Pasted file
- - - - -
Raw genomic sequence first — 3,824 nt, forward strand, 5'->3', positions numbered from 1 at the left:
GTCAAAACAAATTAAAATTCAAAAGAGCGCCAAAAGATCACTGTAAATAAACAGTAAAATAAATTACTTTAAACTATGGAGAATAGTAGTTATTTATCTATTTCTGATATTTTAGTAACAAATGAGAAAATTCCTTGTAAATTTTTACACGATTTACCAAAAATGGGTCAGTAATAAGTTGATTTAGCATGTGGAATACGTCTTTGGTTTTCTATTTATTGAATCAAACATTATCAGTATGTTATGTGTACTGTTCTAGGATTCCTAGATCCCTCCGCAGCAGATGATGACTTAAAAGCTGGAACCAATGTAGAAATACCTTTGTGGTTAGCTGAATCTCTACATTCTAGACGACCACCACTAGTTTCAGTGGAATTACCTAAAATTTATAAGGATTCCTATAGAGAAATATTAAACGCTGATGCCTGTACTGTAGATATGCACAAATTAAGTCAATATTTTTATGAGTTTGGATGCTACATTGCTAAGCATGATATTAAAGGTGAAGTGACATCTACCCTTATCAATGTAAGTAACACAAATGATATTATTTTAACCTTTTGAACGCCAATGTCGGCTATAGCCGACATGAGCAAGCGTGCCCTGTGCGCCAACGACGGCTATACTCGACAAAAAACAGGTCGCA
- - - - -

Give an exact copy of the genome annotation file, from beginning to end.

Raw genomic sequence first — 3,824 nt, forward strand, 5'->3', positions numbered from 1 at the left:
GTCAAAACAAATTAAAATTCAAAAGAGCGCCAAAAGATCACTGTAAATAAACAGTAAAATAAATTACTTTAAACTATGGAGAATAGTAGTTATTTATCTATTTCTGATATTTTAGTAACAAATGAGAAAATTCCTTGTAAATTTTTACACGATTTACCAAAAATGGGTCAGTAATAAGTTGATTTAGCATGTGGAATACGTCTTTGGTTTTCTATTTATTGAATCAAACATTATCAGTATGTTATGTGTACTGTTCTAGGATTCCTAGATCCCTCCGCAGCAGATGATGACTTAAAAGCTGGAACCAATGTAGAAATACCTTTGTGGTTAGCTGAATCTCTACATTCTAGACGACCACCACTAGTTTCAGTGGAATTACCTAAAATTTATAAGGATTCCTATAGAGAAATATTAAACGCTGATGCCTGTACTGTAGATATGCACAAATTAAGTCAATATTTTTATGAGTTTGGATGCTACATTGCTAAGCATGATATTAAAGGTGAAGTGACATCTACCCTTATCAATGTAAGTAACACAAATGATATTATTTTAACCTTTTGAACGCCAATGTCGGCTATAGCCGACATGAGCAAGCGTGCCCTGTGCGCCAACGACGGCTATACTCGACAAAAAACAGGTCGCA